I'm jealous. Last week, I spent a few days in Freiburg, at the edge of the Black Forest in southern Germany. I spent most of my time in Vauban,
a new-ish neighbourhood conceived and built by its residents in the form of building co-ops. All the housing was energy efficient (most houses were new, but some were refurbished army barracks) and some created more energy than they used, and that energy was then sold back to the grid. That's right, the owners of the homes were being paid for doing nothing but invest in solar panels.
It's also a place with restricted car use (not "car-free" like so many journalists report... shame on you, The New York Times!) - you can own a car, but officially, you're not allowed to park it outside your home.
Which means a few things: more space to live outside in, more socializing with neighbours, kids playing out on the street unsupervised, and a whole lot of quiet.
Freiburg itself has a car-free centre, like a lot of European cities. Pedestrian areas are a great idea, but they also tend to create a ring of dead space around them, where cars need to drive and trucks need to load and unload. Those roads are usually multi-laned, incredibly noisy affairs which you not only inevitably need to cross to get in and out of the pedestrian zone, but which also counteract it, and I hate them. I was staying in the car-free part of Freiburg, but I found myself retreating to Vauban every chance I could get just to sit in its silence. Its streets were the streets and silence of my childhood, where once an hour you heard a car coming and had to move off the street until the car passed (slowly, carefully, because it could see you on the street - no parked cars were blocking its view) and it was a good hour again before you had to worry about another car coming.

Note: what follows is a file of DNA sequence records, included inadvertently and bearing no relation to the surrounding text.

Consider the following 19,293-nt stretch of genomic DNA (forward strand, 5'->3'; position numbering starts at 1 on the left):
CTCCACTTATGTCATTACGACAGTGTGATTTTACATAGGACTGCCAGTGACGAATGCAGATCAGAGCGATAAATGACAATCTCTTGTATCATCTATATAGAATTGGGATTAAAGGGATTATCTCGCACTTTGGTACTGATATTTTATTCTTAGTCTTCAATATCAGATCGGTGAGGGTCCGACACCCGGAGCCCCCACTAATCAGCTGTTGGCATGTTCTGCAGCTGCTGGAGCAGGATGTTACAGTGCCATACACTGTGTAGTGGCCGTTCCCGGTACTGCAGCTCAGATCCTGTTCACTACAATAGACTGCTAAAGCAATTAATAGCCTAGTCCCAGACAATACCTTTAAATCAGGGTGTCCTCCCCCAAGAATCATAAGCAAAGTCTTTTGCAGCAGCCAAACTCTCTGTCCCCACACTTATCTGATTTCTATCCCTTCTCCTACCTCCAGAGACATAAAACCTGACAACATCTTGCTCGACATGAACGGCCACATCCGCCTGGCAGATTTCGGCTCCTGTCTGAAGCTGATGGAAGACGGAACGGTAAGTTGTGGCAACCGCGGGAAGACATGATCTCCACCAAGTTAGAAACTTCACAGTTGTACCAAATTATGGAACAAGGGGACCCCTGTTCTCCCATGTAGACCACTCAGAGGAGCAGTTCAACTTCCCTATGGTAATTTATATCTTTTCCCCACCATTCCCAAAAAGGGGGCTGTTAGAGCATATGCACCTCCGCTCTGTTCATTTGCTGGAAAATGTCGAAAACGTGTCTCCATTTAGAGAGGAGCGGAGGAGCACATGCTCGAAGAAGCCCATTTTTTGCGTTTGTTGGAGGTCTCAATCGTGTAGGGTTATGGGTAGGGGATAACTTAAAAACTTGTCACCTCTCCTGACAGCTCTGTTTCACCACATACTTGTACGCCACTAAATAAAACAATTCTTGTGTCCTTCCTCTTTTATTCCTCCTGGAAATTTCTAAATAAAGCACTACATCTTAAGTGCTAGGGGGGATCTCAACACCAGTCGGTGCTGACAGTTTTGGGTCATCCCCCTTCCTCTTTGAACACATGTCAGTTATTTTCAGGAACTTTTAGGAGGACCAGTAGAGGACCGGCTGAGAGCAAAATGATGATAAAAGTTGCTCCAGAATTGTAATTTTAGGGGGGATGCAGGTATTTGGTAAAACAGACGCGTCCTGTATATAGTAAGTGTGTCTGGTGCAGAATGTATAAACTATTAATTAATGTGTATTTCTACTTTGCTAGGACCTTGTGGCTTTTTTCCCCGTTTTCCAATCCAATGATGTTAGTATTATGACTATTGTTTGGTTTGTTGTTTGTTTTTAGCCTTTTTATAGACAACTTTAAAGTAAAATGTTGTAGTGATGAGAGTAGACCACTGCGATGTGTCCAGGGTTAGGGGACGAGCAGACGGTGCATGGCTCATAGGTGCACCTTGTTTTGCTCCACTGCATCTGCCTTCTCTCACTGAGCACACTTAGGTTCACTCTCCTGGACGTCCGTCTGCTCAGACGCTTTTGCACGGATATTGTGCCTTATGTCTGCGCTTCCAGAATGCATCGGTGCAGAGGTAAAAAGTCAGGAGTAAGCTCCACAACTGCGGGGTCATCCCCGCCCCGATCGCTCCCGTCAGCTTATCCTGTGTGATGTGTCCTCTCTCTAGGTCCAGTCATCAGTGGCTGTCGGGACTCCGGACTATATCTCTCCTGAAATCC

And I came to the conclusion that it might be better to just allow traffic in city centres, but make it unpleasant to drive there. Because that ring of noisy, dead space makes me grumpy. You spend time in a car-free zone thinking this is great! And then you come out and come up against one of those busy streets and your (or at least my) heart sinks and you think "ugh". It's not quite good enough.
Here's the thing. The citizens of Vauban felt the same way, and they didn't know any more about politics than I do (at the time, at least - I'm sure they do now). But they fought for their vision and they stuck to their guns and I'm sure it exhausted them, but look what they got in the end: a really livable place - a place that feels like people made it,
not developers or a computer program or politicans who don't live there. A place where you can hear the noise of humans, not of machines.